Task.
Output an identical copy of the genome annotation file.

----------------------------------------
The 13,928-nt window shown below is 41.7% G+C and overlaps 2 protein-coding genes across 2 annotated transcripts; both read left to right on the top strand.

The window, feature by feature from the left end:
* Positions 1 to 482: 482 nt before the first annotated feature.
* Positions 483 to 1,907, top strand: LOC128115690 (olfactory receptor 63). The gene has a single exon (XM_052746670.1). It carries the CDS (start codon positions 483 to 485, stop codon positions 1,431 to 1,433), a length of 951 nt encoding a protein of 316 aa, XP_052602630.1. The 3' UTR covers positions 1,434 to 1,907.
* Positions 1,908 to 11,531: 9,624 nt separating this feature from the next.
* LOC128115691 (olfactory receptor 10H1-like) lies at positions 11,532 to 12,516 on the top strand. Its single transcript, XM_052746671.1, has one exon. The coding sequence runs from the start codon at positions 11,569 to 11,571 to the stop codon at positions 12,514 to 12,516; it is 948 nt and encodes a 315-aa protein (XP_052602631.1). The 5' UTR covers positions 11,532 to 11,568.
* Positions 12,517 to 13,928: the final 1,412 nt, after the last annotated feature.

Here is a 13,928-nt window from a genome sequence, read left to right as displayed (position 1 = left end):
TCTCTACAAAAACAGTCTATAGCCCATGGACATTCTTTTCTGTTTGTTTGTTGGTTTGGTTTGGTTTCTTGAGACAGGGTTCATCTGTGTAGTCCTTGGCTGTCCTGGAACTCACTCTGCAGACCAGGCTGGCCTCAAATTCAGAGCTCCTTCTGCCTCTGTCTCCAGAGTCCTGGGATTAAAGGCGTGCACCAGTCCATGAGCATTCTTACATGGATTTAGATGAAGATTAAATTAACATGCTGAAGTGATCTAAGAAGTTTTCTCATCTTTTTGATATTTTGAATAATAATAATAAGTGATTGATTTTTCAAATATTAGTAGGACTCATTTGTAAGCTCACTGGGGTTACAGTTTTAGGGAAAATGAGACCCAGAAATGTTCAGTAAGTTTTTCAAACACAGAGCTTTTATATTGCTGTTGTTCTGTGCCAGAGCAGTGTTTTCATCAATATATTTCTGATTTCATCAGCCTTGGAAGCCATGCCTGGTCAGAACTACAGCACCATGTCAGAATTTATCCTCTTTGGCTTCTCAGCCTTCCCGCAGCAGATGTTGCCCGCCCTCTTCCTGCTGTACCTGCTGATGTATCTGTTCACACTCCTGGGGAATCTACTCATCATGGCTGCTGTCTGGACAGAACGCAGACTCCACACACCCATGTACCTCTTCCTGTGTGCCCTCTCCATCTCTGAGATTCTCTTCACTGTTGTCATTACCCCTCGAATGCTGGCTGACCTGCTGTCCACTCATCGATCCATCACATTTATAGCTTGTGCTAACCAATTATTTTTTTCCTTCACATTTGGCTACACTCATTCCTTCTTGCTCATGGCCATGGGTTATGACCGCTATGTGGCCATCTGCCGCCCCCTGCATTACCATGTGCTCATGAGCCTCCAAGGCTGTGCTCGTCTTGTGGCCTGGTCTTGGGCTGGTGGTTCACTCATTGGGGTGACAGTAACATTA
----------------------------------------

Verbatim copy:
The 13,928-nt window shown below is 41.7% G+C and overlaps 2 protein-coding genes across 2 annotated transcripts; both read left to right on the top strand.

The window, feature by feature from the left end:
* Positions 1 to 482: 482 nt before the first annotated feature.
* Positions 483 to 1,907, top strand: LOC128115690 (olfactory receptor 63). The gene has a single exon (XM_052746670.1). It carries the CDS (start codon positions 483 to 485, stop codon positions 1,431 to 1,433), a length of 951 nt encoding a protein of 316 aa, XP_052602630.1. The 3' UTR covers positions 1,434 to 1,907.
* Positions 1,908 to 11,531: 9,624 nt separating this feature from the next.
* LOC128115691 (olfactory receptor 10H1-like) lies at positions 11,532 to 12,516 on the top strand. Its single transcript, XM_052746671.1, has one exon. The coding sequence runs from the start codon at positions 11,569 to 11,571 to the stop codon at positions 12,514 to 12,516; it is 948 nt and encodes a 315-aa protein (XP_052602631.1). The 5' UTR covers positions 11,532 to 11,568.
* Positions 12,517 to 13,928: the final 1,412 nt, after the last annotated feature.

Here is a 13,928-nt window from a genome sequence, read left to right as displayed (position 1 = left end):
TCTCTACAAAAACAGTCTATAGCCCATGGACATTCTTTTCTGTTTGTTTGTTGGTTTGGTTTGGTTTCTTGAGACAGGGTTCATCTGTGTAGTCCTTGGCTGTCCTGGAACTCACTCTGCAGACCAGGCTGGCCTCAAATTCAGAGCTCCTTCTGCCTCTGTCTCCAGAGTCCTGGGATTAAAGGCGTGCACCAGTCCATGAGCATTCTTACATGGATTTAGATGAAGATTAAATTAACATGCTGAAGTGATCTAAGAAGTTTTCTCATCTTTTTGATATTTTGAATAATAATAATAAGTGATTGATTTTTCAAATATTAGTAGGACTCATTTGTAAGCTCACTGGGGTTACAGTTTTAGGGAAAATGAGACCCAGAAATGTTCAGTAAGTTTTTCAAACACAGAGCTTTTATATTGCTGTTGTTCTGTGCCAGAGCAGTGTTTTCATCAATATATTTCTGATTTCATCAGCCTTGGAAGCCATGCCTGGTCAGAACTACAGCACCATGTCAGAATTTATCCTCTTTGGCTTCTCAGCCTTCCCGCAGCAGATGTTGCCCGCCCTCTTCCTGCTGTACCTGCTGATGTATCTGTTCACACTCCTGGGGAATCTACTCATCATGGCTGCTGTCTGGACAGAACGCAGACTCCACACACCCATGTACCTCTTCCTGTGTGCCCTCTCCATCTCTGAGATTCTCTTCACTGTTGTCATTACCCCTCGAATGCTGGCTGACCTGCTGTCCACTCATCGATCCATCACATTTATAGCTTGTGCTAACCAATTATTTTTTTCCTTCACATTTGGCTACACTCATTCCTTCTTGCTCATGGCCATGGGTTATGACCGCTATGTGGCCATCTGCCGCCCCCTGCATTACCATGTGCTCATGAGCCTCCAAGGCTGTGCTCGTCTTGTGGCCTGGTCTTGGGCTGGTGGTTCACTCATTGGGGTGACAGTAACATTA